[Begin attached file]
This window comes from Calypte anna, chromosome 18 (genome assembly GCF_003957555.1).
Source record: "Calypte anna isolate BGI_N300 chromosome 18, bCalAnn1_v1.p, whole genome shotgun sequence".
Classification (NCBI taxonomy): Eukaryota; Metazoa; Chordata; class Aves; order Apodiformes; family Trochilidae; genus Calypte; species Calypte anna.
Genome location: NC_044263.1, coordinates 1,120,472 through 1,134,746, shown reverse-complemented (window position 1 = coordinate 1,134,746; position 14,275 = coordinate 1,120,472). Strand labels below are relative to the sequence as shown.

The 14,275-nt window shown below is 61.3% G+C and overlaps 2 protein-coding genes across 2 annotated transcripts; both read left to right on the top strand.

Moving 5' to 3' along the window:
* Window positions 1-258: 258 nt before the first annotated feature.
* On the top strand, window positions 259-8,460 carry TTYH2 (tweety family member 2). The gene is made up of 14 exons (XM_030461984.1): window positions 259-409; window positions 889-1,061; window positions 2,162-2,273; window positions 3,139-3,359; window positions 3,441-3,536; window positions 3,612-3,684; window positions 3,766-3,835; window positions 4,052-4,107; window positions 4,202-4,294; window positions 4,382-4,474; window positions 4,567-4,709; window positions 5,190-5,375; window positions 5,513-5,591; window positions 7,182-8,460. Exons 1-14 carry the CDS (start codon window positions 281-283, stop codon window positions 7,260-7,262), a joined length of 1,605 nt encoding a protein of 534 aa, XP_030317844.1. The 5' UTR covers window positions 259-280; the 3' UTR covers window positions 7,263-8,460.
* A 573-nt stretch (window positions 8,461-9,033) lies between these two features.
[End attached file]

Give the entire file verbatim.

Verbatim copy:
This window comes from Calypte anna, chromosome 18 (genome assembly GCF_003957555.1).
Source record: "Calypte anna isolate BGI_N300 chromosome 18, bCalAnn1_v1.p, whole genome shotgun sequence".
Classification (NCBI taxonomy): Eukaryota; Metazoa; Chordata; class Aves; order Apodiformes; family Trochilidae; genus Calypte; species Calypte anna.
Genome location: NC_044263.1, coordinates 1,120,472 through 1,134,746, shown reverse-complemented (window position 1 = coordinate 1,134,746; position 14,275 = coordinate 1,120,472). Strand labels below are relative to the sequence as shown.

The 14,275-nt window shown below is 61.3% G+C and overlaps 2 protein-coding genes across 2 annotated transcripts; both read left to right on the top strand.

Moving 5' to 3' along the window:
* Window positions 1-258: 258 nt before the first annotated feature.
* On the top strand, window positions 259-8,460 carry TTYH2 (tweety family member 2). The gene is made up of 14 exons (XM_030461984.1): window positions 259-409; window positions 889-1,061; window positions 2,162-2,273; window positions 3,139-3,359; window positions 3,441-3,536; window positions 3,612-3,684; window positions 3,766-3,835; window positions 4,052-4,107; window positions 4,202-4,294; window positions 4,382-4,474; window positions 4,567-4,709; window positions 5,190-5,375; window positions 5,513-5,591; window positions 7,182-8,460. Exons 1-14 carry the CDS (start codon window positions 281-283, stop codon window positions 7,260-7,262), a joined length of 1,605 nt encoding a protein of 534 aa, XP_030317844.1. The 5' UTR covers window positions 259-280; the 3' UTR covers window positions 7,263-8,460.
* A 573-nt stretch (window positions 8,461-9,033) lies between these two features.